Friday, January 8, 2016

Power To The Regulators!

The Founders believed that consolidating executive, legislative, and judicial powers would threaten liberty, so to avoid this tragedy, they built our constitutional framework with checks and balances. James Madison, the Father of the Constitution, wrote in Federalist 47 that “The accumulation of all powers, legislative, executive, and judiciary, in the same hands, whether of one, a few, or many, and whether hereditary, self-appointed, or elective, may justly be pronounced the very definition of tyranny.”

Whew! Thank goodness we avoided that kind of government.

On second thought, we didn’t. Despite the Founders best efforts, Congress has concentrated executive, legislative, and judicial powers into regulatory agencies. Lazy legislators pass vague laws and then permit regulators to fill in the devilish details. Many of these regulatory agencies employ their own adjudication panels with internal appeal boards that judge the rightness or wrongness of their own actions. (A final appeal may be made to outside courts, but usually not until all of the agency’s protocols have run their course.) Lastly, regulatory agencies execute their own interpretation of laws, with—if White House responses to regulatory scandals are to be believed—no oversight by the top executive.

Surely, this can’t be right. It would violate every precept of the Founders.

Unfortunately, it’s true. In fact, amassing vast powers in regulatory agencies has become so commonplace, few take notice anymore. At least, few took notice until the Consumer Financial Protection Bureau raised this liberty-sapping drift to a brand new level.

The Dodd–Frank Wall Street Reform and Consumer Protection Act created a committee, a study group, and a powerful regulatory agency.  (Respectively, the Financial Stability Oversight Council, the Office of Financial Research, and the Consumer Financial Protection Bureau.)  The Consumer Financial Protection Bureau (CFPB) has been assigned regulatory authority over more than twenty major laws, and the Dodd-Frank Act press-ganged civil servants from the Federal Reserve, the Federal Trade Commission, the Federal Deposit Insurance Corporation, the National Credit Union Administration, and the Department of Housing and Urban Development.

The CFPB operates as an independent regulatory agency that can draw money from the vast coffers of the Federal Reserve. How much? Whatever the CFPB director deems “reasonably necessary,” although the amount is capped at a stingy 12% of the Fed’s own prolific spending. This agency has its own source of money, broad powers over the most vital sector of the economy, and is so independent that the Dodd-Frank Act even puts restrictions on the president’s authority to dismiss the director. Congress does get periodic reports and testimony, but absent the power of the purse, all it can do is huff and puff and turn their best side toward the camera. The Fed is prohibited from interfering and although the Financial Stability Oversight Council may issue a “stay” to the CFPB, it requires an appealable 2/3 vote. A high hurdle, indeed.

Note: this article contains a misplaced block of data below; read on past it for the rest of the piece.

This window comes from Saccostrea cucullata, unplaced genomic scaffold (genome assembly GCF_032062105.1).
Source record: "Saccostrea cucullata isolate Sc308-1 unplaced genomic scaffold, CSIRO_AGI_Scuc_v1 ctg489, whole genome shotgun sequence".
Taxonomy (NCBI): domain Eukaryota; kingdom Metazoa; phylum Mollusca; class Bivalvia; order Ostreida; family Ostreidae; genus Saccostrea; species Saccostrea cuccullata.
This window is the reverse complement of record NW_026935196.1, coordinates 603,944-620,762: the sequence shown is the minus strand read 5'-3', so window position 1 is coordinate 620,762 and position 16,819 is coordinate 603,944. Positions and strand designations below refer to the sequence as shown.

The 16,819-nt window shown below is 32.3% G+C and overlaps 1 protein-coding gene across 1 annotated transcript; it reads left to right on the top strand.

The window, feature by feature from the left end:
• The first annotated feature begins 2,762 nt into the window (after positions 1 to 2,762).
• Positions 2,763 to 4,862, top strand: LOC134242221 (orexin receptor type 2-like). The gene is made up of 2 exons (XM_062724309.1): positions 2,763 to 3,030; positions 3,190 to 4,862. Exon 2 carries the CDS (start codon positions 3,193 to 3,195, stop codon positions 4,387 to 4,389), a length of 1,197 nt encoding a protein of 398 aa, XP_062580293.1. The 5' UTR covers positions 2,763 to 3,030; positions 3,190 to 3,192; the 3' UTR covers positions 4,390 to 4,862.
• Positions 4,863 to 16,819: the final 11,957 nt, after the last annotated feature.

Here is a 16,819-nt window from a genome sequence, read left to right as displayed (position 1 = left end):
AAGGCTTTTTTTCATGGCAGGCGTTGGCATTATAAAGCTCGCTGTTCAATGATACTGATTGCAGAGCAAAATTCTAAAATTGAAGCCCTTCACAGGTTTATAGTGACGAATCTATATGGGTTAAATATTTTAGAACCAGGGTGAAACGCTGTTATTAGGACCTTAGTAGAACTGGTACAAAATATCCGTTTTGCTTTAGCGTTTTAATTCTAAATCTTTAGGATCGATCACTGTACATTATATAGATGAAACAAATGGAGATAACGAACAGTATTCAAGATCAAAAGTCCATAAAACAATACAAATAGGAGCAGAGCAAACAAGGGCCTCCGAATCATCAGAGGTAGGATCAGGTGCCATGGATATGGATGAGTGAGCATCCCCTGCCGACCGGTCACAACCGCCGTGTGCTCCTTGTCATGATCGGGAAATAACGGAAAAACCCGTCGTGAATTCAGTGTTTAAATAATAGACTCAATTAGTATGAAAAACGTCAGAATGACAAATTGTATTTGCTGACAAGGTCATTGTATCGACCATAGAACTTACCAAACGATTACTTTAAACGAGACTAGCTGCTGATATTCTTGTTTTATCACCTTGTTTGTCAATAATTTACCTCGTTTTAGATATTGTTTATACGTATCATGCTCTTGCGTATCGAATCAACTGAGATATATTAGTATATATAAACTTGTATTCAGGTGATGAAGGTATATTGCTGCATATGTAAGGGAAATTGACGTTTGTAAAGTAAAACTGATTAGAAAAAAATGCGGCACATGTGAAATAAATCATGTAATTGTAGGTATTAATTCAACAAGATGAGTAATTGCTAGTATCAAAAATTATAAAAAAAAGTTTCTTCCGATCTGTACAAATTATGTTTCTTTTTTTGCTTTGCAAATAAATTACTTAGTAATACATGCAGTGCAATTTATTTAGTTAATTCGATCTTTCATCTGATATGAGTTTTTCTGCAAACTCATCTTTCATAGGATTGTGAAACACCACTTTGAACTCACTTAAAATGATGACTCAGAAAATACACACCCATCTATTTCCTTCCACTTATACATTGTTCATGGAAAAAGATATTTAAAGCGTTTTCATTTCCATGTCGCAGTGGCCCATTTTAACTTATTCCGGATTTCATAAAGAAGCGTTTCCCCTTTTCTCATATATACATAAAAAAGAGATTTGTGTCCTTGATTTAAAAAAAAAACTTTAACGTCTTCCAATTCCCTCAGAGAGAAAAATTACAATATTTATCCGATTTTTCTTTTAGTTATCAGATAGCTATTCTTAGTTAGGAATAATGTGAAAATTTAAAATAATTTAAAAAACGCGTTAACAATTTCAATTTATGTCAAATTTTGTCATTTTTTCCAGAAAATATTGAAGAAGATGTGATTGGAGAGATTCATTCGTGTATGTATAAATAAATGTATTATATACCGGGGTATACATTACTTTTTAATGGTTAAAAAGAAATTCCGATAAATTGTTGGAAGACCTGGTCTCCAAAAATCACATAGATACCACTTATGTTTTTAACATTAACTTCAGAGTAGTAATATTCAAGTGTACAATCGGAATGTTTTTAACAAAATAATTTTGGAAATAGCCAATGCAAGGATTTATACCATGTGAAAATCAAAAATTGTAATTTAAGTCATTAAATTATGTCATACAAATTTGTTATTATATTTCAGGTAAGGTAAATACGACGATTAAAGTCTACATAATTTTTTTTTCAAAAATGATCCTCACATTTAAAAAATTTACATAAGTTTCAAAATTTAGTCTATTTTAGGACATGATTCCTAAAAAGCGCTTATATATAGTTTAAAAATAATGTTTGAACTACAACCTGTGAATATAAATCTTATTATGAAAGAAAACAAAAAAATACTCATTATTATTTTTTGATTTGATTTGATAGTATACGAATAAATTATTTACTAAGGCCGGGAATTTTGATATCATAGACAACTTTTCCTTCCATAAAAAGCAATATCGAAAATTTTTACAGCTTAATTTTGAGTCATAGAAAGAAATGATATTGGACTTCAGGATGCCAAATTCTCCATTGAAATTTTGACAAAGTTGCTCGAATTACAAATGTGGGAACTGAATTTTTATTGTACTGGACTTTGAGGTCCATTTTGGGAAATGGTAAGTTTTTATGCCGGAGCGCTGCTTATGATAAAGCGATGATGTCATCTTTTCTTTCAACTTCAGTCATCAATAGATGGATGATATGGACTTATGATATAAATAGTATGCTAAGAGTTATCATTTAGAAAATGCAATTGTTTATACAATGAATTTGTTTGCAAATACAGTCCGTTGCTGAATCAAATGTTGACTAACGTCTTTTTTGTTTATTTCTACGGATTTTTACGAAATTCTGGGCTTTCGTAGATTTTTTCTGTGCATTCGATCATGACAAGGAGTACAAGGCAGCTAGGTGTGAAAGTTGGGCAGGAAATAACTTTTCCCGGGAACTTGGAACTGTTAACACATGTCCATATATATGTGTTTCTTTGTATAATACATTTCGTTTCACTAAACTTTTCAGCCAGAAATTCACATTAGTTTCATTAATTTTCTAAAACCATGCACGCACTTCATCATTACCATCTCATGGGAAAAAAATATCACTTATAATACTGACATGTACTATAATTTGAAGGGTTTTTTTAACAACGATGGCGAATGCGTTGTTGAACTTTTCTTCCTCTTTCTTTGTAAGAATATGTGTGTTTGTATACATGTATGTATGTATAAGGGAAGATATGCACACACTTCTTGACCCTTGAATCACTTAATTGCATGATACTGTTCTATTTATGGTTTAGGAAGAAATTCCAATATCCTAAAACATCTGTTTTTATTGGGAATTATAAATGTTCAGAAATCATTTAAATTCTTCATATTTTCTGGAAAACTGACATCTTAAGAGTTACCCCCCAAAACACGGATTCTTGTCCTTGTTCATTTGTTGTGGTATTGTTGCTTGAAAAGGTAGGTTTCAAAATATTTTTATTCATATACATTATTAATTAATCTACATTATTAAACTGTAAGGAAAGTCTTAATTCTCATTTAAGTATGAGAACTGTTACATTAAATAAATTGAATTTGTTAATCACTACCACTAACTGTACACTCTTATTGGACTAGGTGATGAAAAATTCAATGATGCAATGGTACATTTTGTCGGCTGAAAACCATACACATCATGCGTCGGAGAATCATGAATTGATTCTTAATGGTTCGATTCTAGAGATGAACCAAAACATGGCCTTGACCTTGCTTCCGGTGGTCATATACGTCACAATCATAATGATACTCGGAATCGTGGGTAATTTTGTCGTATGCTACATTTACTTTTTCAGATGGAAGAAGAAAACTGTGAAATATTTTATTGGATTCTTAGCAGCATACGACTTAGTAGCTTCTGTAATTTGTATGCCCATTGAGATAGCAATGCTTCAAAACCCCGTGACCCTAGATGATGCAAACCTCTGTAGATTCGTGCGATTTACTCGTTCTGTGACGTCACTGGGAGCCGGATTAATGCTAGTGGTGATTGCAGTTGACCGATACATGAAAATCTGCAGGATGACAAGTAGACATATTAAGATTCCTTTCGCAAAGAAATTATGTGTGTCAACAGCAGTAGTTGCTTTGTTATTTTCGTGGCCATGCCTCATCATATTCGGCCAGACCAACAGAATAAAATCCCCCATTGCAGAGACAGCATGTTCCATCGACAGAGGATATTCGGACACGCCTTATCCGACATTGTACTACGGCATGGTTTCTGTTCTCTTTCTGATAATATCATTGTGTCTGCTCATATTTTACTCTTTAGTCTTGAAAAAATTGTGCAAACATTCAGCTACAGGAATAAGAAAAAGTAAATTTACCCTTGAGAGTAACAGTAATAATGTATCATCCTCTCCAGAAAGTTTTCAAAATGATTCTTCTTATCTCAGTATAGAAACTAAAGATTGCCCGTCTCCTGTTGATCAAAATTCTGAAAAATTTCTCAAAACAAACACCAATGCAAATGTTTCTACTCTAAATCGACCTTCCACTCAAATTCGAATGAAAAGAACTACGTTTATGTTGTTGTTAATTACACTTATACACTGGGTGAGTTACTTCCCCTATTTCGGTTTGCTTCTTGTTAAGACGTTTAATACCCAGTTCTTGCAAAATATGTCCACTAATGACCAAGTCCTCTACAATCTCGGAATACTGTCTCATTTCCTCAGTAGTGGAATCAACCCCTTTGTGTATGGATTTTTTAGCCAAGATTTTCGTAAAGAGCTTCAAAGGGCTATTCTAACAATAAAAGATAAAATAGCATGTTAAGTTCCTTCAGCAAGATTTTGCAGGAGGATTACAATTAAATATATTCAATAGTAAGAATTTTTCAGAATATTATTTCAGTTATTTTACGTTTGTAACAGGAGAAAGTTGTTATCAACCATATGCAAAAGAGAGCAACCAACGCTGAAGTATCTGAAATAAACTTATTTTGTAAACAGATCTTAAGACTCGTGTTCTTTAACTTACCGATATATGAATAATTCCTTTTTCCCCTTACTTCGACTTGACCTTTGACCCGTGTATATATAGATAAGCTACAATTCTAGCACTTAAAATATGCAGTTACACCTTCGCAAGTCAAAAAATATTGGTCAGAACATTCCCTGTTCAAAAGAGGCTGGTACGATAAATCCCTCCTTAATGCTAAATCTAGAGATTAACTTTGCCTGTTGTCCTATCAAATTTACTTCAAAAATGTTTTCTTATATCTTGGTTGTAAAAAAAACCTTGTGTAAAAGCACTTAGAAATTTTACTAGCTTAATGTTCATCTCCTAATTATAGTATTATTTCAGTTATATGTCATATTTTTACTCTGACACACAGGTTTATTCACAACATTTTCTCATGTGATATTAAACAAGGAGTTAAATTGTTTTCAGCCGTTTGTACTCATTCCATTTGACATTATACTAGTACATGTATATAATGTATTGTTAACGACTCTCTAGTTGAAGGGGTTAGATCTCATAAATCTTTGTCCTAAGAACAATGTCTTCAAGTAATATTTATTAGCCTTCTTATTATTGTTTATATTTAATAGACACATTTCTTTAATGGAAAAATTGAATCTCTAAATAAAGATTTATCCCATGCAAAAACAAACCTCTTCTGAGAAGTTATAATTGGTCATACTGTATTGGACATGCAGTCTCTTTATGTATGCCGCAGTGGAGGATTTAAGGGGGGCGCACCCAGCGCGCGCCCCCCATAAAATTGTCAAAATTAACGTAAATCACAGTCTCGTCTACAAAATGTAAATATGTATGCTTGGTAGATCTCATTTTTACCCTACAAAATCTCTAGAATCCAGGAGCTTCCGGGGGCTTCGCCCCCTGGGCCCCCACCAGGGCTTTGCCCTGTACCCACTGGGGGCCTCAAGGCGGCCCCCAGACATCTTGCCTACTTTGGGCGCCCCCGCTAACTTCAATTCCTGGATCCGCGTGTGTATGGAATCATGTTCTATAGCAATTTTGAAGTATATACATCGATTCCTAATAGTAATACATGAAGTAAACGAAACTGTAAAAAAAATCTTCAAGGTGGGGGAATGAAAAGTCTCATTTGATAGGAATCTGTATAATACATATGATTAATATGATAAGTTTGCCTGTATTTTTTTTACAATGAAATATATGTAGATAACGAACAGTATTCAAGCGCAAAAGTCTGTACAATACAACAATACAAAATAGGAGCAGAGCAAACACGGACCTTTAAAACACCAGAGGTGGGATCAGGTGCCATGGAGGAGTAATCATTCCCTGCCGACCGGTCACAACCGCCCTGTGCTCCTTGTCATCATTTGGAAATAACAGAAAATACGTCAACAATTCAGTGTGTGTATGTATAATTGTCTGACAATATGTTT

In other words, CFPB wields an absurd amount of power, sets its own budget, and is beholden to no one. No one.

How could this possibly go wrong?

Well, how about this for starters.
  • The CFPB feels empowered to collect whatever financial data it judges necessary, including credit card transactions. The US Chamber of Commerce claims the CFPB needs a warrant or National Security Letter to demand account-level data, but the CFPB is proceeding anyway.
  • The cost to remodel the CFPB’s new home has soared from $55 million to $145 million—more per square foot than the Trump World Tower, the Bellagio Casino, or the Burj Khalifa in Dubai. Worse, through good planning or bad, one-third of CFPBs employees won’t fit in the lavish digs across from the White House. The CFPB is stonewalling FOIA requests about these overruns from newspapers and political groups.
  • Dodd-Frank gave the CFPB subpoena power, but the agency is unhappy with strict adherence to the law and insists that regulatory precedents brush aside the statute of limitations and nondisclosure agreements.
  • As if the CFPB didn’t have enough control over the financial sector, the Financial Stability Oversight Council claims that insurance companies also fall under the agency’s purview. MetLife, in its court filing, stated “That conclusion was arbitrary and capricious, conflicts with the council’s statutory obligations under the Dodd-Frank Act and the rules and guidance that the council promulgated for designating nonbank financial companies, and was reached through a procedure that denied MetLife its due process rights and violated the constitutional separation of powers.”
None of this includes the CFPB regulatory dictates that are hampering our economic recovery. Of course, financial service providers may request a review of adverse findings. The reviewing committee is comprised solely of CFPB officials whose conclusion is reviewed by the Associate Director. The decision of the Associate Director is final, and the CFPB will not accept further appeals.

This is a very busy regulator that has startled people with the speed with which it got up and running in just a few short years. Is there hope for Congressional action to corral the most grievous CFPB excesses? If the hearings on the headquarters remodel overruns are an example, the answer would be no. The Consumer Financial Protection Bureau demonstrated its independence by brushing aside the grumblings of feeble elected officials.

The consolidation of legislative, executive, and judicial powers in regulatory agencies would have offended the Founders. Our complacency would have sadden them.

This essay was originally published by James D. Best at Constituting America.

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